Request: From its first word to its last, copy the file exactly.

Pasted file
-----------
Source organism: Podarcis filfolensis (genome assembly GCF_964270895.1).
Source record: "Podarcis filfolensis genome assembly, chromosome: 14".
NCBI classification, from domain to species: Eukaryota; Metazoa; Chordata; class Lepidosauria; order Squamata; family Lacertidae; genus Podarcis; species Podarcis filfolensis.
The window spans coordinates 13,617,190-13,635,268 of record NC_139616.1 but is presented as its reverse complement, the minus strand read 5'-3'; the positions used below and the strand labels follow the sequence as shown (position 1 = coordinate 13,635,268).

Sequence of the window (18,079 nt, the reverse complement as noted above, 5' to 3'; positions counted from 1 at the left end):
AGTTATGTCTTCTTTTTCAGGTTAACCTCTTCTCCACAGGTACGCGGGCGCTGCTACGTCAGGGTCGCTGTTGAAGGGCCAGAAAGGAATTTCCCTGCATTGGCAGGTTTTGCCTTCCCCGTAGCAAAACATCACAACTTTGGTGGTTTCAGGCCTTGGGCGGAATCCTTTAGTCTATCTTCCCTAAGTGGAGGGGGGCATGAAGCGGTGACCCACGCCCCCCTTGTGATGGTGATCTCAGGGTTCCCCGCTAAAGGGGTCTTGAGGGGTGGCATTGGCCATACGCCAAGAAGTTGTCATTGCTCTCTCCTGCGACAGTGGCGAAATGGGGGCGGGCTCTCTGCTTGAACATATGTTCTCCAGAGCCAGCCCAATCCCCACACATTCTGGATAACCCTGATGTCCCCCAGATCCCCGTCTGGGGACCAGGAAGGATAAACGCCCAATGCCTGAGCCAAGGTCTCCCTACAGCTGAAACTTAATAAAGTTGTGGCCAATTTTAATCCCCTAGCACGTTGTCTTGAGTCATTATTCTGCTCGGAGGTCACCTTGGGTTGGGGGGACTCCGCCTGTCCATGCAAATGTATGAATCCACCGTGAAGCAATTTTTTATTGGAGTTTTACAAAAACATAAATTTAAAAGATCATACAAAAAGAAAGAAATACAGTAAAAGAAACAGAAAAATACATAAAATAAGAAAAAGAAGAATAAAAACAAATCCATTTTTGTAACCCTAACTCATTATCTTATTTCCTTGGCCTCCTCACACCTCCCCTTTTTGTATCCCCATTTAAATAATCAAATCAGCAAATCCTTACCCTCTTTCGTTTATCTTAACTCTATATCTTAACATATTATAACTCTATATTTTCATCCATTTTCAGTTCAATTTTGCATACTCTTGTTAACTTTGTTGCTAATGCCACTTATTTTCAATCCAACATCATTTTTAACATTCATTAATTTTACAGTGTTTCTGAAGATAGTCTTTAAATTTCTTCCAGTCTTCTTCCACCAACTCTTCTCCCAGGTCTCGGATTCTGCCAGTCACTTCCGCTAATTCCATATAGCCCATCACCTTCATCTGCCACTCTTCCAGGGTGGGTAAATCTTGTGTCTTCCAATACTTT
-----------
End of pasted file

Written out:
Source organism: Podarcis filfolensis (genome assembly GCF_964270895.1).
Source record: "Podarcis filfolensis genome assembly, chromosome: 14".
NCBI classification, from domain to species: Eukaryota; Metazoa; Chordata; class Lepidosauria; order Squamata; family Lacertidae; genus Podarcis; species Podarcis filfolensis.
The window spans coordinates 13,617,190-13,635,268 of record NC_139616.1 but is presented as its reverse complement, the minus strand read 5'-3'; the positions used below and the strand labels follow the sequence as shown (position 1 = coordinate 13,635,268).

Sequence of the window (18,079 nt, the reverse complement as noted above, 5' to 3'; positions counted from 1 at the left end):
AGTTATGTCTTCTTTTTCAGGTTAACCTCTTCTCCACAGGTACGCGGGCGCTGCTACGTCAGGGTCGCTGTTGAAGGGCCAGAAAGGAATTTCCCTGCATTGGCAGGTTTTGCCTTCCCCGTAGCAAAACATCACAACTTTGGTGGTTTCAGGCCTTGGGCGGAATCCTTTAGTCTATCTTCCCTAAGTGGAGGGGGGCATGAAGCGGTGACCCACGCCCCCCTTGTGATGGTGATCTCAGGGTTCCCCGCTAAAGGGGTCTTGAGGGGTGGCATTGGCCATACGCCAAGAAGTTGTCATTGCTCTCTCCTGCGACAGTGGCGAAATGGGGGCGGGCTCTCTGCTTGAACATATGTTCTCCAGAGCCAGCCCAATCCCCACACATTCTGGATAACCCTGATGTCCCCCAGATCCCCGTCTGGGGACCAGGAAGGATAAACGCCCAATGCCTGAGCCAAGGTCTCCCTACAGCTGAAACTTAATAAAGTTGTGGCCAATTTTAATCCCCTAGCACGTTGTCTTGAGTCATTATTCTGCTCGGAGGTCACCTTGGGTTGGGGGGACTCCGCCTGTCCATGCAAATGTATGAATCCACCGTGAAGCAATTTTTTATTGGAGTTTTACAAAAACATAAATTTAAAAGATCATACAAAAAGAAAGAAATACAGTAAAAGAAACAGAAAAATACATAAAATAAGAAAAAGAAGAATAAAAACAAATCCATTTTTGTAACCCTAACTCATTATCTTATTTCCTTGGCCTCCTCACACCTCCCCTTTTTGTATCCCCATTTAAATAATCAAATCAGCAAATCCTTACCCTCTTTCGTTTATCTTAACTCTATATCTTAACATATTATAACTCTATATTTTCATCCATTTTCAGTTCAATTTTGCATACTCTTGTTAACTTTGTTGCTAATGCCACTTATTTTCAATCCAACATCATTTTTAACATTCATTAATTTTACAGTGTTTCTGAAGATAGTCTTTAAATTTCTTCCAGTCTTCTTCCACCAACTCTTCTCCCAGGTCTCGGATTCTGCCAGTCACTTCCGCTAATTCCATATAGCCCATCACCTTCATCTGCCACTCTTCCAGGGTGGGTAAATCTTGTGTCTTCCAATACTTT